Imperial in the news: surgery shock

Last week it was widely reported, following a study at Imperial, that elective surgery towards the end of the week had an increased risk of death for the patients.

Surgery towards the end of the week resulted in an increase in mortality rates

Operations on Fridays were 44 per cent more likely to result in death than those on Monday, reported the study that appeared in the British Medical Journal. However, the overall risk remained low; the average risk of death within 30 days of surgery was 0.67 per cent – just over 27,000 out of four million operation data recorded.

Dr Paul Aylin (School of Public Health) led the study. He said: “The first 48 hours after an operation are often the most critical period of care for surgery patients.

“So if the quality of care is lower at the weekend as some previous studies have suggested, we would expect to see higher mortality rates not just for patients operated on at the weekend, but also those who have operations towards the end of the week, whose postoperative care overlaps with the weekend. That is what we found.”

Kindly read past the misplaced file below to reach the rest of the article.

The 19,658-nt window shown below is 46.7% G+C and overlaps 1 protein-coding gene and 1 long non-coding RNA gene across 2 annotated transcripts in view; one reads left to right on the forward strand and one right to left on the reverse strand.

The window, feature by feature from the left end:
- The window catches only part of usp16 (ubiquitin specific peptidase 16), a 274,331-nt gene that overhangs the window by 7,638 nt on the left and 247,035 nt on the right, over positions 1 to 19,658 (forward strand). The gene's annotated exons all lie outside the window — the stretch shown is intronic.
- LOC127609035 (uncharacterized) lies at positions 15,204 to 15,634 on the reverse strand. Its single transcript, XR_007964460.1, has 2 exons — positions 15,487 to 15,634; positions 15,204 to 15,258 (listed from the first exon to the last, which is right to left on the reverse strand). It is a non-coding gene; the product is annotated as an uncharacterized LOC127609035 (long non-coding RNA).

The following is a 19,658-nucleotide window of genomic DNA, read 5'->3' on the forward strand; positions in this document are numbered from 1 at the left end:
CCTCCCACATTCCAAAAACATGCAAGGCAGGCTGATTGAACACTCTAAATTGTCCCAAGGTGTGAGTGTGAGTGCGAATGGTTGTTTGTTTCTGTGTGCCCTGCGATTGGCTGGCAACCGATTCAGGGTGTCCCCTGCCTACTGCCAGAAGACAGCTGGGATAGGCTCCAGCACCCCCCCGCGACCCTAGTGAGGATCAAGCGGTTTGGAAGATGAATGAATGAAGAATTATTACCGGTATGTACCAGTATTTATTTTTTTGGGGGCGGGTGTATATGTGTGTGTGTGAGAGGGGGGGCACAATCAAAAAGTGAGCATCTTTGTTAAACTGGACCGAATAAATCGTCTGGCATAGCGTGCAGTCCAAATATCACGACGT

Outlets across the country featured the story, from the Guardian to The Daily Telegraph, including a live interview with Dr Aylin on the BBC. It prompted a response from Professor Sir Bruce Keogh, Medical Director of the NHS, who spoke about some of the implications with ITN.

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